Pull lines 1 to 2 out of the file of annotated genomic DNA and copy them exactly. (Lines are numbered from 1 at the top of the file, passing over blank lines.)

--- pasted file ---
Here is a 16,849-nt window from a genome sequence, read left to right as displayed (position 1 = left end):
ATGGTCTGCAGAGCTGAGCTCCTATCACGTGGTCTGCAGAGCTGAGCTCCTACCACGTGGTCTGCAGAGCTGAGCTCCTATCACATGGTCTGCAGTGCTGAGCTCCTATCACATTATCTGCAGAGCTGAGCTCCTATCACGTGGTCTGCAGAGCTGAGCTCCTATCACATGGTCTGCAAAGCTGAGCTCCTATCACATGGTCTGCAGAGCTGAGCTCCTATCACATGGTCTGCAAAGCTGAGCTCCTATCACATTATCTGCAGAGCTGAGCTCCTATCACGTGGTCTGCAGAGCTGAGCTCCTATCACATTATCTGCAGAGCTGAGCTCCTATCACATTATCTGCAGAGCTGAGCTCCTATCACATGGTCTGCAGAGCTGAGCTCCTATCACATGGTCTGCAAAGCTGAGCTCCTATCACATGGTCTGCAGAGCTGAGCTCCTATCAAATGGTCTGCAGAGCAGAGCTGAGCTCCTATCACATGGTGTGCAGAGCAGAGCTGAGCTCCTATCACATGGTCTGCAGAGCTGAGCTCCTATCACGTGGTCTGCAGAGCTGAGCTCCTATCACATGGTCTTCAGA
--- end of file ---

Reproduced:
Here is a 16,849-nt window from a genome sequence, read left to right as displayed (position 1 = left end):
ATGGTCTGCAGAGCTGAGCTCCTATCACGTGGTCTGCAGAGCTGAGCTCCTACCACGTGGTCTGCAGAGCTGAGCTCCTATCACATGGTCTGCAGTGCTGAGCTCCTATCACATTATCTGCAGAGCTGAGCTCCTATCACGTGGTCTGCAGAGCTGAGCTCCTATCACATGGTCTGCAAAGCTGAGCTCCTATCACATGGTCTGCAGAGCTGAGCTCCTATCACATGGTCTGCAAAGCTGAGCTCCTATCACATTATCTGCAGAGCTGAGCTCCTATCACGTGGTCTGCAGAGCTGAGCTCCTATCACATTATCTGCAGAGCTGAGCTCCTATCACATTATCTGCAGAGCTGAGCTCCTATCACATGGTCTGCAGAGCTGAGCTCCTATCACATGGTCTGCAAAGCTGAGCTCCTATCACATGGTCTGCAGAGCTGAGCTCCTATCAAATGGTCTGCAGAGCAGAGCTGAGCTCCTATCACATGGTGTGCAGAGCAGAGCTGAGCTCCTATCACATGGTCTGCAGAGCTGAGCTCCTATCACGTGGTCTGCAGAGCTGAGCTCCTATCACATGGTCTTCAGA